Last week I featured a worksheet that had been generated by a student. The worksheet was essentially a checklist of things to do on a weekly basis to keep her machine working and clean. Only two items on her list have attracted comments: expunging the history files, and cookies.
Most of us would agree that both histories and cookies are a mixed benefit. When you are really into surfing, it is easy to pass through a site that you like, but neglect to bookmark. Depending on what you’ve been doing, the history file can help you go back and get that special URL. Of course the other half of the coin is that anyone else can get on your machine and see what you have been doing. Like some of my readers who commented on the necessity of erasing the history file, I think for the typical senior student working on a personal computer, no harm can be done by simply not worrying about it.
However, as most tutors have observed, senior students often show a healthy concern for computer and Internet security. In that case, there are several commonly available little applications that can periodically go through and clean up traces of where you have been. I have the image of the old Walt Disney “Alice in Wonderland” movie in which a dog walks along with a broom on its tail and sweeps away its path as it goes.
Since my whole effort is to get the students into doing useful work in a reasonably safe environment as quickly as possible, I would rather not introduce any more manual tasks than necessary – especially is those tasks are of the nature of doing non-productive work, such as manually erasing temporary files.
Many of the same comments go for cookies. The student’s worksheet indicated that she routinely cleans out her cookie file, but for all the bad press cookies get, they were invented for a good reason, and that reason is still valid. And just as with the histories, keeping out the bad cookies can be automated with any of the standard anti-spyware programs. Why add more busy work? So I take a rather easy-going approach to cookies, and I realize that many users take a more cautious approach, even to the extent of monitoring every attempt to place or access a cookie. It all boils down to what you are comfortable with.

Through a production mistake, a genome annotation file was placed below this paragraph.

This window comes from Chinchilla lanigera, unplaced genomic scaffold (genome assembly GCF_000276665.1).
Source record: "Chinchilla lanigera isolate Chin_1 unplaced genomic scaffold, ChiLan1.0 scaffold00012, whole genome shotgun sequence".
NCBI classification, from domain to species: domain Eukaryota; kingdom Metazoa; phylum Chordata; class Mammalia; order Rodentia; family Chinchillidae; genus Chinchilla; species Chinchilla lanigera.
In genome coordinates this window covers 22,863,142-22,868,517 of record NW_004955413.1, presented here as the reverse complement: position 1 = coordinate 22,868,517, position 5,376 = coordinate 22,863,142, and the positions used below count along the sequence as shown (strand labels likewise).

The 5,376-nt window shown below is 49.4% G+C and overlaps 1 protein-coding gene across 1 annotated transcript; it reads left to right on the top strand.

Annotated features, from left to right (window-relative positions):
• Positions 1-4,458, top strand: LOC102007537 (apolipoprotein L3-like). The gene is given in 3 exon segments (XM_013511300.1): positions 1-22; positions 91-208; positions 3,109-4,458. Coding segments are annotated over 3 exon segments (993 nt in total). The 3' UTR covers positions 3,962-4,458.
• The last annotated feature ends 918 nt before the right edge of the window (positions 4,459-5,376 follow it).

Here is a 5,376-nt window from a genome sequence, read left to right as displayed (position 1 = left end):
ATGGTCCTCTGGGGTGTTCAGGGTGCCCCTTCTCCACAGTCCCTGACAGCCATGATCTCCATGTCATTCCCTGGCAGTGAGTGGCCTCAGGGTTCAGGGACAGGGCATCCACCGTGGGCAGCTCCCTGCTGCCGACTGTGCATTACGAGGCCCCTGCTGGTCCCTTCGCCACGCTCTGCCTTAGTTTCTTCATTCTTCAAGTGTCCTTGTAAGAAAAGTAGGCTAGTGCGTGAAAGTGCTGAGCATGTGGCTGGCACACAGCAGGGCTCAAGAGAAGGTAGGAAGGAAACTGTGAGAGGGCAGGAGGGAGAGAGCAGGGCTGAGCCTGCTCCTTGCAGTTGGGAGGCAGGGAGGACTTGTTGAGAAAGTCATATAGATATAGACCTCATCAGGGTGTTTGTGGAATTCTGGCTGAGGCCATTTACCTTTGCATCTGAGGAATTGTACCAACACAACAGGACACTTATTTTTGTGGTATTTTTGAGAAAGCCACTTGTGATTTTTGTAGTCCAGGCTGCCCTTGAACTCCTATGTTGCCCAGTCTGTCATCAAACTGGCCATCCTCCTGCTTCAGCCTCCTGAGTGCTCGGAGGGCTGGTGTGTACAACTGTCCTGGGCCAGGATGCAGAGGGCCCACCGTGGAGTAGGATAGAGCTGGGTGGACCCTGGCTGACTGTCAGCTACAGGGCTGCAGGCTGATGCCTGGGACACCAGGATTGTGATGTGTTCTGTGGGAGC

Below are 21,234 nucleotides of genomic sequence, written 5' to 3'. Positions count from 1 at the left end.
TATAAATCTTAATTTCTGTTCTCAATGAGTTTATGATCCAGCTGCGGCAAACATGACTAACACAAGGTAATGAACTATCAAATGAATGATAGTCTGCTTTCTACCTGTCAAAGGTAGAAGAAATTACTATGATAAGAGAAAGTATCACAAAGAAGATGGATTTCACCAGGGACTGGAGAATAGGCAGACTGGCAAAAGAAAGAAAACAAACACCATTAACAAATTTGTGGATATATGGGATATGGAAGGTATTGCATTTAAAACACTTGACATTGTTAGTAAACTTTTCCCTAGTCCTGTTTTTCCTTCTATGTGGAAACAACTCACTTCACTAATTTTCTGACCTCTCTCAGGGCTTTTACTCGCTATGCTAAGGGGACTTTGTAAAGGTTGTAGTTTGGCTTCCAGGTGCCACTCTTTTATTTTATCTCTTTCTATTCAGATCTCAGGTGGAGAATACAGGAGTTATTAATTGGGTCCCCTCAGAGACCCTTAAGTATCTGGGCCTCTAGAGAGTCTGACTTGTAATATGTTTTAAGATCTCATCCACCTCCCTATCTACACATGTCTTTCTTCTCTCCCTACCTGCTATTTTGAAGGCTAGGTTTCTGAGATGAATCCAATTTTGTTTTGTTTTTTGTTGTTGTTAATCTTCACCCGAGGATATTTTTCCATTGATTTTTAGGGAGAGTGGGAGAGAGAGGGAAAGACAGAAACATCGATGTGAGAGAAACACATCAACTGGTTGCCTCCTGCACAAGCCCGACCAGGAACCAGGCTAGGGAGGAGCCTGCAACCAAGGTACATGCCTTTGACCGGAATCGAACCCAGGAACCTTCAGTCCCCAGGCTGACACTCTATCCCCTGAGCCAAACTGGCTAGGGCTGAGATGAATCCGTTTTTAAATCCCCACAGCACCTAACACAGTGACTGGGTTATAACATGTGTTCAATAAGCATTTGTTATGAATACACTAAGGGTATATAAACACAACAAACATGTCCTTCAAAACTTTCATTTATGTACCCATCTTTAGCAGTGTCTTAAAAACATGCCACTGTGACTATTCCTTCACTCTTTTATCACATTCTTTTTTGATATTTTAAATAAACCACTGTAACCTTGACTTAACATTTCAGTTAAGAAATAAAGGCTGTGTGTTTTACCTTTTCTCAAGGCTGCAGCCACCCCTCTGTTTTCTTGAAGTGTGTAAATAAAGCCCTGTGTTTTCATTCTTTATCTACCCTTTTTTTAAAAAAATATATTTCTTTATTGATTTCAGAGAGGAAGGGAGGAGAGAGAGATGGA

When I ride in an automobile, I always wear a seatbelt, and my vehicles all have airbags. That just makes sense to me. When I rode a motorcycle, I always wore a helmet. That just makes sense. Yet I know people who do neither. In this case, automobile accidents are so common that extra precautions are sensible and do not interfere with driving. Wearing my belt does not reduce my effectiveness as a driver. In contrast, for all the publicity about spyware and virus or trojan attacks, the equivalent of getting hit by a drunk driver or a jack-knifed semi does not exist on Internet (we could argue that an analog does exist, but it is rare compared to actual malware). Therefore showing our students the rudiments of how to keep their machines safe is important, but let’s not make them paranoid.
So having said that I agree why with my readers who think the student went overboard in her check off sheet activities, why did I feature it with approval? The answer is simple: she is obviously advanced enough to now what she is about. And she generated the weekly activities as something that makes sense to her. In a real sense, she is a success. That does not mean she has to be like me or you or anyone else. As long as she isn’t doing things that are obviously dangerous or likely to result in grossly inefficient operation, why not let her be?
A good teacher must always strive to distinguish between teaching the subject and teaching the subject in an idiosyncratic fashion. We should strive to give students enough tools to let them develop their own methods. Knowing the difference is difficult, particularly when you are tutoring in a subject you enjoy. I wish I could claim to be better at it.
For more in-depth tips on tutoring seniors, see the complete tutorial here. I also have posted a tutorial on elementary decision theory for those who might question a physician’s diagnosis (important for seniors) or anti-terrorist activities (important for everyone) but haven’t had the framework to analyze the data. That tutorial can be found here.